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Monday, July 13, 2009

July: Rejecting the Cool Kids

Cecil says, "Main Jane rejects the cool kids, why do you think she does that? What does cool mean anyway?"


Little Willow said...

Cool is relative. Normal is relative. All of these status words we toss around so lightly but with so much meaning - not only in middle and high school, but in adult life as well - are like beauty: in the eye of the beholder, with what's inside counting far more that what's on the outside, because who you really are is far more important what others think of you.

My captcha word is "equal." I kid you not.

Color Online said...

Main Jane rejects the cool kids because it feels better to reject than to be rejected. Let's cut through being politically correct and be honest. No one likes rejection but if it's going to happen, you want at the very least, to feel you have power and choice not to be part of a group.

Who you are is far more important but that is not how most of us would argue we believe we've been treated in school, work or social settings.

Knowing who someone is requires taking time to getting to know someone and how many people commit to knowing everyone they interact with? You don't.

What you consciously choose to reject is relative. The social messaging we are bombarded with is not relative. It is constant, calculated and concretely affects us.

cecil castellucci said...

I agree with Little W.

Also, I think that cool is relative as well.

What I think is cool is different now than what I thought it was ten years ago. Or even five years ago. Or even last week.

Also, every group has their different variations of what is cool and what isn't.

And I always find it amazing how you can be cool with one group and then be totally uncool when hanging out with a different group.

(I even wrote a book about that. The Queen of Cool)

And color online,

I didn't see Main Jane as rejecting Cindy and her posse because she didn't wnat to be rejected, but more so because she used to be that girl before the bombing and she was looking for something new.

Also, she and Cindy do become friends on their own terms, throughout the two books.

I think social networks/etc just make navigating the pitfalls of labels like "cool" and "popular" a little trickier.

Paula said...

Like LW, I think cool is a relative term. And how we define it, is based on our own experiences.

There's always going to be something we covet, because we want how it makes us feel or how it makes us look etc... Ultimately, I love characters who learn to be comfortable in their own skin.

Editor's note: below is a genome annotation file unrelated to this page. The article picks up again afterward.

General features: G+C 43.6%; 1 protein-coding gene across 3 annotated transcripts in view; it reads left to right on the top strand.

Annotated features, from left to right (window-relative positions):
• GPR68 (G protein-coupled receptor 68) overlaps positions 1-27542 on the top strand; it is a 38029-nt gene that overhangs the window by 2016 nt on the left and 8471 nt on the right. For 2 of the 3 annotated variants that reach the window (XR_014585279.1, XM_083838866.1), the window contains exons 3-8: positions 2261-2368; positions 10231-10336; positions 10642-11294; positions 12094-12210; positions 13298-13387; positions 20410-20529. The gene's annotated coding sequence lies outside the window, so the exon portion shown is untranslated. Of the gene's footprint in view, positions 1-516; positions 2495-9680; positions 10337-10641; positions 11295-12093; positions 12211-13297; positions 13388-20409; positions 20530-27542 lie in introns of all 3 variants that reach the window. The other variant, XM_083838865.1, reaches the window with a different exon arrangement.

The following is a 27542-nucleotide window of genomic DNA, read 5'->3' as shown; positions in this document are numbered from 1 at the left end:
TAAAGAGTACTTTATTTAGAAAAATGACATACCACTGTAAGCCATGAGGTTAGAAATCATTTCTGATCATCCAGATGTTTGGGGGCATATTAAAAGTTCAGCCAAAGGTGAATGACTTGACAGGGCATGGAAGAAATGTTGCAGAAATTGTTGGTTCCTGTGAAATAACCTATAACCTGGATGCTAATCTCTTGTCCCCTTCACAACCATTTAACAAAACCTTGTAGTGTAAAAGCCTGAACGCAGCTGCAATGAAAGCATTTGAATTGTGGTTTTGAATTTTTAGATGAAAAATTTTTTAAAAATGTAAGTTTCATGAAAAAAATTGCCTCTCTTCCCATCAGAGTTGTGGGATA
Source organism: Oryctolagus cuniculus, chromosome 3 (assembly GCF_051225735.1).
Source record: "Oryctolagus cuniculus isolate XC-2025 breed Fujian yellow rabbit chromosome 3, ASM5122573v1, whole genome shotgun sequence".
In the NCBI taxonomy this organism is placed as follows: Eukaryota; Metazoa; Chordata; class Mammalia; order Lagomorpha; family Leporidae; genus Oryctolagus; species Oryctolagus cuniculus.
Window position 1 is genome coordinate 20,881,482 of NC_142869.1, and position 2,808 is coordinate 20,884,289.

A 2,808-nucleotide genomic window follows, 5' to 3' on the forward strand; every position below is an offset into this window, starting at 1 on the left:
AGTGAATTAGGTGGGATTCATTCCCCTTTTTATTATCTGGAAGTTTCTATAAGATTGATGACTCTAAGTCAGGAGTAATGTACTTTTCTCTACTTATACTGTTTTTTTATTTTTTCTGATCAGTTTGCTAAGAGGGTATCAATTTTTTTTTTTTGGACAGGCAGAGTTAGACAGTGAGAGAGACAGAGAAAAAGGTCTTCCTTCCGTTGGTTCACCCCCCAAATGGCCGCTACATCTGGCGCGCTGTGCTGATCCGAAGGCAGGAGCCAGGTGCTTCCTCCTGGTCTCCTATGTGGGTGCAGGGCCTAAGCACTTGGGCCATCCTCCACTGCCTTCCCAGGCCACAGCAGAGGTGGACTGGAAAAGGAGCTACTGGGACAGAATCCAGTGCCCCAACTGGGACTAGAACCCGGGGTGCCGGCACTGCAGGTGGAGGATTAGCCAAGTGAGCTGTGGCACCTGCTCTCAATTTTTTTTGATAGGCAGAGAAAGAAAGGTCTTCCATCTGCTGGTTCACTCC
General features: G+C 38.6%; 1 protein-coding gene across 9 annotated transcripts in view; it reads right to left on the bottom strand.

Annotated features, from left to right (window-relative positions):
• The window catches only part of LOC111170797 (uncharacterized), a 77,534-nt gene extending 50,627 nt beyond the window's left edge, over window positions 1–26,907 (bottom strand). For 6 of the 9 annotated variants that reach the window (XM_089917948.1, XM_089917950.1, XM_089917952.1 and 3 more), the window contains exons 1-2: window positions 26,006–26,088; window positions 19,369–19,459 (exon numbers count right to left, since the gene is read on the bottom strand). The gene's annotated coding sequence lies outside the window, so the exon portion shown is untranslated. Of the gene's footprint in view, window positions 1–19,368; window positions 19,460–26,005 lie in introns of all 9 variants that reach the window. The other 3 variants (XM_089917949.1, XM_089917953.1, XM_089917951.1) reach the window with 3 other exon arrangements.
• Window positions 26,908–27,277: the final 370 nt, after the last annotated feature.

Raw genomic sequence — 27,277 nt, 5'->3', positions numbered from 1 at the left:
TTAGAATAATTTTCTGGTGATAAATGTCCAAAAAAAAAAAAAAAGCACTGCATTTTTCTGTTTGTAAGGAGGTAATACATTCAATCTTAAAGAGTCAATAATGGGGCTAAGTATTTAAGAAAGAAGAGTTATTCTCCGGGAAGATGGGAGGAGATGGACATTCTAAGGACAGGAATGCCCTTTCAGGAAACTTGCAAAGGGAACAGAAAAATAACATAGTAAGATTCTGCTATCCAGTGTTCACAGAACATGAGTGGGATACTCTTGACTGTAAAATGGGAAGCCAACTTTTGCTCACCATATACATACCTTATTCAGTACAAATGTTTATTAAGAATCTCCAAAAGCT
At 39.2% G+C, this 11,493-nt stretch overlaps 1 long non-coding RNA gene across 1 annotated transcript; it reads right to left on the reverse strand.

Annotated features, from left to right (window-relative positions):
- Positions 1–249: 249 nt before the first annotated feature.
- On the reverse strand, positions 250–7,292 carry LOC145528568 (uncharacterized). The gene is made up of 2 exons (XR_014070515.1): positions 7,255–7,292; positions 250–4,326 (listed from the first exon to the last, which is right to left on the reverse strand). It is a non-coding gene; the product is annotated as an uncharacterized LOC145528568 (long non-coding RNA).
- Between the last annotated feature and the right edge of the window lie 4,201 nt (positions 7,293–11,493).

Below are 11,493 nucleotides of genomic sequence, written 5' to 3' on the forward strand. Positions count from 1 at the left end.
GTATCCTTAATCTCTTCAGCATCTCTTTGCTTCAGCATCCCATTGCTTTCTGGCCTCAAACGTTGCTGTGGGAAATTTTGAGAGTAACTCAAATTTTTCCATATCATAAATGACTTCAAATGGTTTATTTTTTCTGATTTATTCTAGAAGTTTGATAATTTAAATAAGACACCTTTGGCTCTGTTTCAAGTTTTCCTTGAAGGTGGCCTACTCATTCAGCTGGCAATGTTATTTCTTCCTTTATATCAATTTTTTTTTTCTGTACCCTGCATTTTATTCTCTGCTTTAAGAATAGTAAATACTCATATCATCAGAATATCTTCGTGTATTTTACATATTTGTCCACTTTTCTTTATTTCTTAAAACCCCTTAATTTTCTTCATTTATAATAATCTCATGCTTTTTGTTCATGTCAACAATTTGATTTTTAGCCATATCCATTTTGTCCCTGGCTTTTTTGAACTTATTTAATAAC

The challenge, perhaps, is that as we mature we outgrow some of our own traits, thoughts, mannerisms. So it's a constant work in progress to be comfortable with every "new" iteration of yourself.

That's how I see Main Jane's "rejection." She simply became comfortable in her new skin and rejecting the cool kids was how it manifested itself.

Barbara Dee said...

Being cool definitely makes a kid's life easier. But does it make his or her life more interesting? More meaningful? I don't think so. As a writer and a reader I'm always drawn to characters who question and struggle, who don't fit right in. Cool characters don't grab me--unless you can see chinks in their armor.

That said, I think it's dangerous to be too militantly anti-cool. When I was in middle and high school, I was a bit of a geek, rejecting the cool kids before they could reject me. Fast forward to high school graduation. A boy I'd had a secret crush on for years, one of the coolest kids around, signed my yearbook with this excruciating comment: "Barbara, I wish I'd gotten to know you better. I've always thought you were really cool." At the time, I thought this was merely ironic, but looking back, I'm pained at how much energy I'd wasted in writing this boy off merely on the basis of his coolness. In fact, if I'd have given him a chance, maybe my high school years would have been a whole lot different.

The uncool can be as judgemental as the cool.

Melissa Walker said...

"The uncool can be as judgemental as the cool." Totally, Barbara Dee! We're all constantly making assessments.

Erin said...

She rejects them cause she's SMART and her definition of cool isn't there's. :-)

For a lot of people, cool is synonymous with popular. To me, cool is someone who's kind, intelligent, fun to be around, inspiring...you get the idea. :) (like my rgz peeps!!)

Lorie Ann Grover said...

Great thread! I like these concluding thoughts by Paula:

That's how I see Main Jane's "rejection." She simply became comfortable in her new skin and rejecting the cool kids was how it manifested itself.

I'm so glad we each have the ability to define cool ourselves.

holly cupala said...

I think part of being comfortable in your own skin and defining coolness for yourself is learning to choose what kind of people you want to be around. Just the discovery that you have a choice - there's power in that.

susan said...


Won't argue with the author. I honestly was responding to the question in the general thinking about high school and wasn't thinking about the book which I read last year. It would help if I stick with the specific question.

I still contend that we will reject if we fear being rejected.

Shelf Elf said...

So much of how we define cool is in response to how we think other people perceive us. Perhaps how we define cool says a lot about how we feel about ourselves, our "self-esteem" for lack of a better term. I think it does. I spent a lot of time over the years rejecting the cool kids and dismissing them. I think that said more about me than anything else.

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